The magazine Consumer Reports is deeply trusted by many car buyers for its analysis of auto reliability, so when it pans a car, automakers sit up and listen carefully to its criticisms.
We suspect Hyundai Motors America is sitting bolt upright about now, because in its November issue, the publication slams the 2011 Hyundai Sonata Hybrid.
69 points, lower than big brother
While the Sonata Hybrid it tested returned 33 mpg, it criticizes the car for lumpy hybrid behavior and other dynamic failings, including its throttle response, braking, and handling.
Most telling, it rates the car a full 20 points below the less expensive gasoline model of the 2011 Sonata. The Sonata Hybrid gets 69 points out of a possible 100; the conventional gasoline Sonata GLS model earned 89 in a previous test.
Tradeoffs too high
While CR found that the Sonata Hybrid did indeed get better gas mileage than the Sonata GLS, it said " the trade-offs in drivability, refinement, and braking performance are too high." In fact, the magazine said, "The Sonata Hybrid scored too low to be recommended."
Specifically, the magazine found--as we did as well, driving what was admittedly a prototype Sonata Hybrid--that "the car stumbles and hesitates as it makes the transition from electric to gas power."
"Throttle response is slow," it said, making the Sonata Hybrid feel slower than it actually is, and it summarized the entire drivetrain by saying it "lacks refinement."
The editors also deemed the Sonata Hybrid's braking and handling "less capable" than its gasoline counterpart. It found the hybrid's stopping distances were longer, and the handling limits more easily reached, than in the gasoline model.
"Smooth" v "normal"
We don't entirely agree with CR, however, on one issue. In its judgment, the Sonata Hybrid's six-speed automatic transmission "is not as smooth as the continuously variable transmissions (CVTs) found in most competing hybrids."
That cuts either way, frankly. Hyundai says--and we tend to agree--that the driving experience of the Sonata Hybrid feels "more normal" because the engine notes rises and falls predictably as the transmission up- and downshifts, just like a regular automatic car.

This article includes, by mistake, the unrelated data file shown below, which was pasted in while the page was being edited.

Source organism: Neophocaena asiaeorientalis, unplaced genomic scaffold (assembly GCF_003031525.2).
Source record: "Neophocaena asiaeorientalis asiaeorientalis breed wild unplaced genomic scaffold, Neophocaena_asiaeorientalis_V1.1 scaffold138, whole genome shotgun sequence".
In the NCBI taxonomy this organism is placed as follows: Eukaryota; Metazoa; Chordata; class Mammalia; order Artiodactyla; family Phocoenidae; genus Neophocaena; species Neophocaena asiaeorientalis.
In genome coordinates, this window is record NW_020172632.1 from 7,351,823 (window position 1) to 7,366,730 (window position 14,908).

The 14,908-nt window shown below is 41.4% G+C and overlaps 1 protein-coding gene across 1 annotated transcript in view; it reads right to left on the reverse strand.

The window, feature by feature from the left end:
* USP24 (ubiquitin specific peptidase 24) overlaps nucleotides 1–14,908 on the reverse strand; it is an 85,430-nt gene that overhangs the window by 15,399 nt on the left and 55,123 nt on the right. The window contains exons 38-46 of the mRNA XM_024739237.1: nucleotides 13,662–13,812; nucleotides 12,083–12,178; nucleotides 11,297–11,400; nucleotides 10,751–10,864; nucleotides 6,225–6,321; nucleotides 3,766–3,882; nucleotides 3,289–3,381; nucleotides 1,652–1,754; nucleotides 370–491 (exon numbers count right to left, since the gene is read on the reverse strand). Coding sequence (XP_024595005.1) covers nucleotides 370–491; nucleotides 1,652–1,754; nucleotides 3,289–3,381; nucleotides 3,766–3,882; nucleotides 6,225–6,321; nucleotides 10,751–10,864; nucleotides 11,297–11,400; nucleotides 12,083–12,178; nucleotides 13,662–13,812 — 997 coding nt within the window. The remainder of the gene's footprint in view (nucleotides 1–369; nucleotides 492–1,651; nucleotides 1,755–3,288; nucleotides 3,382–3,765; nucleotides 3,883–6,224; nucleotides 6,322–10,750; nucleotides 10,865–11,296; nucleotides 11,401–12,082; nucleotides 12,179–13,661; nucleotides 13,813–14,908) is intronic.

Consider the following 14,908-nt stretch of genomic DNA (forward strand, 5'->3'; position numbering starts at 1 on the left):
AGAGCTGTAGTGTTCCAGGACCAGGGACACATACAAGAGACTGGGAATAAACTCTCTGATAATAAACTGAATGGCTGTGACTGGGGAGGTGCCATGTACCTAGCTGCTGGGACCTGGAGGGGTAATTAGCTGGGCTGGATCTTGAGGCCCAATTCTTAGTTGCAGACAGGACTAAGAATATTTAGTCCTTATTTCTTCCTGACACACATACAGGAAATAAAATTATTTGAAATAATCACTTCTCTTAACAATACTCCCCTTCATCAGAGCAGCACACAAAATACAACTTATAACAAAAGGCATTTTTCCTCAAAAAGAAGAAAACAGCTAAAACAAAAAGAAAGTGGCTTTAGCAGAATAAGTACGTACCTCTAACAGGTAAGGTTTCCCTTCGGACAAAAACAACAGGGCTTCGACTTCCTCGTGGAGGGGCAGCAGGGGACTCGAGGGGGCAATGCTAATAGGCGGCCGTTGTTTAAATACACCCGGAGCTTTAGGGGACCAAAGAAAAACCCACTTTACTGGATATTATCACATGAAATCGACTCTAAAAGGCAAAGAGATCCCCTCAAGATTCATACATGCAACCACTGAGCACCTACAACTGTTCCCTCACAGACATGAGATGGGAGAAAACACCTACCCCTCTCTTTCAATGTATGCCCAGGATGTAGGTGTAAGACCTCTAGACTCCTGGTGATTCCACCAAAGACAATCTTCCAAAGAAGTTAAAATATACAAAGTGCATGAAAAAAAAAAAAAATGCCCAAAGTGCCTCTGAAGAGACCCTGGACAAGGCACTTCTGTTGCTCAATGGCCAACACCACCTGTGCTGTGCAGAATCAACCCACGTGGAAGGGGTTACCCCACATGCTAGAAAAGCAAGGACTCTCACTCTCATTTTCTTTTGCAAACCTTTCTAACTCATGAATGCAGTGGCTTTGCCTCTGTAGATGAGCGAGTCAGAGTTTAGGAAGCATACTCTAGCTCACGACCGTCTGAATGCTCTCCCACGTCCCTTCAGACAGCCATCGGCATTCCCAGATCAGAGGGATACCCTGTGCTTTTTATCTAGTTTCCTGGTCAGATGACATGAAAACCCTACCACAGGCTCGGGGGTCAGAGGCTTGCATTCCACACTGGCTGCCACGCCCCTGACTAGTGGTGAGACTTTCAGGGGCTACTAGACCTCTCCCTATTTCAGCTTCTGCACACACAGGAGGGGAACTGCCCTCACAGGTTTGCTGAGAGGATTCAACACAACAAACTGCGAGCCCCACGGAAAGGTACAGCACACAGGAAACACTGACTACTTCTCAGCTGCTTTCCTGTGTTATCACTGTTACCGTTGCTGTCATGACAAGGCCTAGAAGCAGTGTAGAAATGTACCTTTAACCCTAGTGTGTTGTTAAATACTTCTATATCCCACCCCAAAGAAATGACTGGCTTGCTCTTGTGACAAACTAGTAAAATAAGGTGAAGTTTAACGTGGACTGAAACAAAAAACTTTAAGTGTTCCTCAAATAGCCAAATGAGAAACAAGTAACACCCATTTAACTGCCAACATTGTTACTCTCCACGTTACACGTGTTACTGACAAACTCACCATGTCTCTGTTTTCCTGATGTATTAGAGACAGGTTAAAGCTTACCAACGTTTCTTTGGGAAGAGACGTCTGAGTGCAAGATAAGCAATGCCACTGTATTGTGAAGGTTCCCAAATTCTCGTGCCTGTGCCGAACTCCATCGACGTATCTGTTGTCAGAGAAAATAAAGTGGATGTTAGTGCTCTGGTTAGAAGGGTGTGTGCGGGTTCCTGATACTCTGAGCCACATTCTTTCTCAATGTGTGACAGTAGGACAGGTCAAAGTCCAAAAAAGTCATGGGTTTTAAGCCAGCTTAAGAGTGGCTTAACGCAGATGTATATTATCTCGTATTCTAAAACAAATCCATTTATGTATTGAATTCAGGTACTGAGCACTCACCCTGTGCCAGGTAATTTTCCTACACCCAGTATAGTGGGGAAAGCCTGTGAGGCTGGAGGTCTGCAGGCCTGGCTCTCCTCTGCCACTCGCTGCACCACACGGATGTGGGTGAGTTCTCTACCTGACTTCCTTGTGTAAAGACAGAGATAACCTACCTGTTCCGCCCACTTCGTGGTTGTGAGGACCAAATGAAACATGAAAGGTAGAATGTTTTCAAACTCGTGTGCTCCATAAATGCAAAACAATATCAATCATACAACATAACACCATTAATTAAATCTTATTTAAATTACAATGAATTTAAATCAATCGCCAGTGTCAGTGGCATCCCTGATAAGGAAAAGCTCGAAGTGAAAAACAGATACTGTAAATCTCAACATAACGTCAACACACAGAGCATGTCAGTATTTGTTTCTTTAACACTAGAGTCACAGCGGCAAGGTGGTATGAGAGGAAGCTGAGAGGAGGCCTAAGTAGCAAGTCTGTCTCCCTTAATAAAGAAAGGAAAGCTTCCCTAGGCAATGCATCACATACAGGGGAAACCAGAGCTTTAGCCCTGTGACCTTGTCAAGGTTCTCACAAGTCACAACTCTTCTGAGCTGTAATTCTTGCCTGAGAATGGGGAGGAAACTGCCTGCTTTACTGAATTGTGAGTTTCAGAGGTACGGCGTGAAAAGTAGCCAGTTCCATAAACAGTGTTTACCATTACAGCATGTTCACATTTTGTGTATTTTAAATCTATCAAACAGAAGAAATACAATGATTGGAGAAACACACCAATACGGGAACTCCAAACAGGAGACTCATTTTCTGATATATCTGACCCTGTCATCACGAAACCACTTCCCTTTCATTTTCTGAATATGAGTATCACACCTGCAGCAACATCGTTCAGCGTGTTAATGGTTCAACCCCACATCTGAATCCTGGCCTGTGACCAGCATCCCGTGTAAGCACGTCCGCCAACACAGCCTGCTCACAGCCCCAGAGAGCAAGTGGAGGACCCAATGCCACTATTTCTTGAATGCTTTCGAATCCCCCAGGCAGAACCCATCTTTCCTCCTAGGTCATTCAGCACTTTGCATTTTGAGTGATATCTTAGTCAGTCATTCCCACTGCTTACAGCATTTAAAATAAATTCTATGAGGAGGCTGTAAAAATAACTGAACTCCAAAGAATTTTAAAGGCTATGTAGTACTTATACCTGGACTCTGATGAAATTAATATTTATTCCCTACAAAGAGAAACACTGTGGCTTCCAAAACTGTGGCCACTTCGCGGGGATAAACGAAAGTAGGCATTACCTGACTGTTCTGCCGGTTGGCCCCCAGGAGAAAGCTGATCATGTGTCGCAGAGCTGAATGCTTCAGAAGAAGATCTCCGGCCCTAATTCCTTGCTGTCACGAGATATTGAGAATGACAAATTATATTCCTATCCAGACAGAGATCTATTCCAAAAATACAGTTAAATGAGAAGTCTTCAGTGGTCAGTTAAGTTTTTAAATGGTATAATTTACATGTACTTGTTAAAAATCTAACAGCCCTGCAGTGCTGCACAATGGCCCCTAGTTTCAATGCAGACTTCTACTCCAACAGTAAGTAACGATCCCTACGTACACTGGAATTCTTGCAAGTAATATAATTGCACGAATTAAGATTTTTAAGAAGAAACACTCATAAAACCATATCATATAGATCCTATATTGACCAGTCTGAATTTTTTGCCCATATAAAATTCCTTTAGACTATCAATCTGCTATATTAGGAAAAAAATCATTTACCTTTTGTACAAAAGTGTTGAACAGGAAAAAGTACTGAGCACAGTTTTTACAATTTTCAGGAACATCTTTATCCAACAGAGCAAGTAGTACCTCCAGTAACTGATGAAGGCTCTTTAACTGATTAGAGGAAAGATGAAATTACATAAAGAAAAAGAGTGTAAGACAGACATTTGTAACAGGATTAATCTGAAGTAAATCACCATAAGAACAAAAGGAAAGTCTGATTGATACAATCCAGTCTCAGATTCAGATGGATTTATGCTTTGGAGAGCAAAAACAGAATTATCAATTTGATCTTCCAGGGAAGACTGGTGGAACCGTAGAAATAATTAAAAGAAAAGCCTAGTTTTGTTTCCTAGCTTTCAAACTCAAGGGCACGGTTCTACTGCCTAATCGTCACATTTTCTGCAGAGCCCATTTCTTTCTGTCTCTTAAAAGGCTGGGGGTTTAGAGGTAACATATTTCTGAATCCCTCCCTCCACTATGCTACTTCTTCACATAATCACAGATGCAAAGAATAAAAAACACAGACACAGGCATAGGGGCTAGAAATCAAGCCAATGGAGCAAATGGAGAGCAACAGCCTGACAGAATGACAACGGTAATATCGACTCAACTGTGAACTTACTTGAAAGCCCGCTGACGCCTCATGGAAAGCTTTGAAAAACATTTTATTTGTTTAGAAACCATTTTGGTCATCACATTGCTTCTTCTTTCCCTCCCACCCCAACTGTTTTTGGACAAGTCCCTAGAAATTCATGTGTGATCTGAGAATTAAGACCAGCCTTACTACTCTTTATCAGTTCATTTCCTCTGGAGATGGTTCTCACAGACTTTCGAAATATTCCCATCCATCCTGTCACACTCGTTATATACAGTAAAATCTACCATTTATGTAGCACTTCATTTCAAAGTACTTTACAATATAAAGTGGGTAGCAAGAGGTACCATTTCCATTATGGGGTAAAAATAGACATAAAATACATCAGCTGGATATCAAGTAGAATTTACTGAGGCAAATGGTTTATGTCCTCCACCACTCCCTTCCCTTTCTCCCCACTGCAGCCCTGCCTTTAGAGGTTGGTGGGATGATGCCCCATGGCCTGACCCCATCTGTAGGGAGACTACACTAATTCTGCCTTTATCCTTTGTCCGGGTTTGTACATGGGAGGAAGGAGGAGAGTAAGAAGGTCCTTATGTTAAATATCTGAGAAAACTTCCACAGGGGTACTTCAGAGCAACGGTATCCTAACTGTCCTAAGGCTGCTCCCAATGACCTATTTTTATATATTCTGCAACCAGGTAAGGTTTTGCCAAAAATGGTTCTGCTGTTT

Absent the sound deadening of the more expensive hybrid vehicles, a CVT can produce a strange dissonance in the driving experience, as the engine speed and noise may soar when the driver accelerates, but the car does not commensurately gather speed.
A few positives
On the positive side, CR called the Sonata Hybrid's ride "controlled yet supple" and the interior "well finished." It also noted that the more compact lithium battery pack used by Hyundai takes up less trunk volume than the older nickel-metal hydride battery packs used in most other hybrids.
The 2011 Hyundai Sonata Hybrid, the first hybrid-electric vehicle from the Korean maker, had been eagerly awaited as a competitor to the Toyota Camry Hybrid and Ford Fusion Hybrid mid-size sedans.
Launch was delayed
While its launch was delayed to fit a pedestrian-alert noisemaker, the Sonata Hybrid has been selling well lately.
The 2011 Hyundai Sonata Hybrid carries a base price of $26,695 including the mandatory delivery fee.
Hyundai provided airfare, lodging, and meals to enable High Gear Media to drive a prototype Sonata Hybrid ahead of its release date.